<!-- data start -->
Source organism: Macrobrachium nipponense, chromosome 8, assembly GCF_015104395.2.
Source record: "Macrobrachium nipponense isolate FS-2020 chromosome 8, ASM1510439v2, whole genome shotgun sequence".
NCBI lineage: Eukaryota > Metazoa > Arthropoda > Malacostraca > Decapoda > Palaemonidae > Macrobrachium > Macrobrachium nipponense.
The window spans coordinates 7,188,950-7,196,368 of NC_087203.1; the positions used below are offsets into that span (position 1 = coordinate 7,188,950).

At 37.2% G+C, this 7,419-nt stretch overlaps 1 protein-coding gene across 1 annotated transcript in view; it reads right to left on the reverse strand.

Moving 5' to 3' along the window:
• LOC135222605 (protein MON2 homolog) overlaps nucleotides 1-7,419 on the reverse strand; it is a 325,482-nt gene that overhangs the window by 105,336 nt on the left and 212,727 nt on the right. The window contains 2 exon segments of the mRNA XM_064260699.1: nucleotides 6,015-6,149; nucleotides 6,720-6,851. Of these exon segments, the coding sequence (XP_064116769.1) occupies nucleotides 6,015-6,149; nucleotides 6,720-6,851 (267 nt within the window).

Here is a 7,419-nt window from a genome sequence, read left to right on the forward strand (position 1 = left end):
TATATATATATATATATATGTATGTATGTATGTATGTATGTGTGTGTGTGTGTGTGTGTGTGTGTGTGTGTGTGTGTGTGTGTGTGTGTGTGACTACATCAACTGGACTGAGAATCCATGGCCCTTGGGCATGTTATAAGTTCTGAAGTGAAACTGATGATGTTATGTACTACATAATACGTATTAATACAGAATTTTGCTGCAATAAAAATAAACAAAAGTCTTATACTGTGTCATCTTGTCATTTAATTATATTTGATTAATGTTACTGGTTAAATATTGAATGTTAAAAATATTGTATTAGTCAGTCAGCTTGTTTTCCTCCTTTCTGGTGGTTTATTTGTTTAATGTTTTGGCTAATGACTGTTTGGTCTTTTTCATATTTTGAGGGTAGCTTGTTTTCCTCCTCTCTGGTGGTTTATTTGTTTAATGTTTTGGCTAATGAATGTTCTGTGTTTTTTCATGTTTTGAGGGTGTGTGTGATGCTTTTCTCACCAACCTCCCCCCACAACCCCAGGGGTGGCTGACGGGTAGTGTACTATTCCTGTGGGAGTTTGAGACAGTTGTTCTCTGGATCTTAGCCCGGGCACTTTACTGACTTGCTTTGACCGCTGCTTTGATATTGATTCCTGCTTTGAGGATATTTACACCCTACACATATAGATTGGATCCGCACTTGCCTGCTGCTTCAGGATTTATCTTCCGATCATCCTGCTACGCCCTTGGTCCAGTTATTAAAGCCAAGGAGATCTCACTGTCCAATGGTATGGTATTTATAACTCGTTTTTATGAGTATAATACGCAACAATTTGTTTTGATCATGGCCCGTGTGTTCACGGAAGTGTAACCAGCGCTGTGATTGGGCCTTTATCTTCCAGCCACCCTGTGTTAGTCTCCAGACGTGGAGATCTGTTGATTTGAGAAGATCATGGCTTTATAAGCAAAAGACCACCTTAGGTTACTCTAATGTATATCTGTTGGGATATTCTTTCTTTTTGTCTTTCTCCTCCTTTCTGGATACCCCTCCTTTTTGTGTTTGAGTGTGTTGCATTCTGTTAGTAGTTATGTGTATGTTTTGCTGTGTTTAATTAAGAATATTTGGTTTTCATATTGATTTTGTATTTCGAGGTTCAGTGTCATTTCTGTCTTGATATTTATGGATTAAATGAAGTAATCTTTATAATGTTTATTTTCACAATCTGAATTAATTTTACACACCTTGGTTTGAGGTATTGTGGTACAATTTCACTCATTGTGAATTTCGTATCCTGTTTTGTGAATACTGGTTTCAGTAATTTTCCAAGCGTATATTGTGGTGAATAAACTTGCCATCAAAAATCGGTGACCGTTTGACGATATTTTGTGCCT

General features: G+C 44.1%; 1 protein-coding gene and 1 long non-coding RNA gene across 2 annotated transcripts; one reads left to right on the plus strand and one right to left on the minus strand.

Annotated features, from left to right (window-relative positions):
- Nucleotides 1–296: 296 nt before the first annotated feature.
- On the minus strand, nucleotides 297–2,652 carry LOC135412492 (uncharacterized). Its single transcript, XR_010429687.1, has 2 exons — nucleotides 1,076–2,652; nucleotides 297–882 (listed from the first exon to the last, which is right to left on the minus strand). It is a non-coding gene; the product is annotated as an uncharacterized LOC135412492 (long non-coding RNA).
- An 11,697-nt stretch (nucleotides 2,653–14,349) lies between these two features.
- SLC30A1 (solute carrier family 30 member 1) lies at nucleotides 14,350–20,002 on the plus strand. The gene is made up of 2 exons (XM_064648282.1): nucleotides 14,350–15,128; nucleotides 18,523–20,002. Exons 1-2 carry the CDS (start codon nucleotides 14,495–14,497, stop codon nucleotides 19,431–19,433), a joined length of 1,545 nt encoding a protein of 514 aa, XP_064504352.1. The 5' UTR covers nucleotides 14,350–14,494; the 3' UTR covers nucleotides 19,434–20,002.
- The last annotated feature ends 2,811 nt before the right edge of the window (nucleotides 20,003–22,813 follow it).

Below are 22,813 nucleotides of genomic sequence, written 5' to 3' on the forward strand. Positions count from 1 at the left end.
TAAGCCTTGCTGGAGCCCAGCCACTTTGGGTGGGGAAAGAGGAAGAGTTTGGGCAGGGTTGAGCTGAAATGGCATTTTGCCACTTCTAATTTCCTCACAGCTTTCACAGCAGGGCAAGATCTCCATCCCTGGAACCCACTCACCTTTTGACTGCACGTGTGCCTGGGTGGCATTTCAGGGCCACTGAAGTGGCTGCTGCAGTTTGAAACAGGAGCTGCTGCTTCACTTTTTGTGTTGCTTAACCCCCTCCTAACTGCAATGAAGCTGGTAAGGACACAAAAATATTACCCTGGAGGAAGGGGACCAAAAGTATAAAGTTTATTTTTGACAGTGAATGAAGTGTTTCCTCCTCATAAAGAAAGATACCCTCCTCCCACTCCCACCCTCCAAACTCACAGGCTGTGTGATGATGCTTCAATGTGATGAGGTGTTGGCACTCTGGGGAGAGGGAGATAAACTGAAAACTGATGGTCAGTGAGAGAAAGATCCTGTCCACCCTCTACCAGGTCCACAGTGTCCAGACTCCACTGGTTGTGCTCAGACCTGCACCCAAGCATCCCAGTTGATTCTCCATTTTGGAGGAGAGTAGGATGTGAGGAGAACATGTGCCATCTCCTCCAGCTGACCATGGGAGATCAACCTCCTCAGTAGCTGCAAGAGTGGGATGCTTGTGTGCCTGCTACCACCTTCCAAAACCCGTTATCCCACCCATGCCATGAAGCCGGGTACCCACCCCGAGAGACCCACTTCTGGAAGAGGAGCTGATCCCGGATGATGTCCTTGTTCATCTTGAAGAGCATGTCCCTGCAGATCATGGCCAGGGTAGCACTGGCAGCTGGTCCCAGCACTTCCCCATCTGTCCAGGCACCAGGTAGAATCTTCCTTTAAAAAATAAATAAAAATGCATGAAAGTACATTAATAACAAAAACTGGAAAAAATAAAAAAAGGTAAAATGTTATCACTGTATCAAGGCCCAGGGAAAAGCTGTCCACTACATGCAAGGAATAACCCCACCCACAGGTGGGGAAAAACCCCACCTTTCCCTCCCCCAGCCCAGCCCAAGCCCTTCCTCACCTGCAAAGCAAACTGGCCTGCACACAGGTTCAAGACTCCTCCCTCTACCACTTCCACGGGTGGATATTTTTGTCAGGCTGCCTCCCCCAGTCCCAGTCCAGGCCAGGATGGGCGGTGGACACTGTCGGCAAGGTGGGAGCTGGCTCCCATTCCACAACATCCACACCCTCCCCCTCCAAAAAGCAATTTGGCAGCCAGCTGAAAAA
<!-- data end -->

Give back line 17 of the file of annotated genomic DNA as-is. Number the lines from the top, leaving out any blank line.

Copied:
Below are 22,813 nucleotides of genomic sequence, written 5' to 3' on the forward strand. Positions count from 1 at the left end.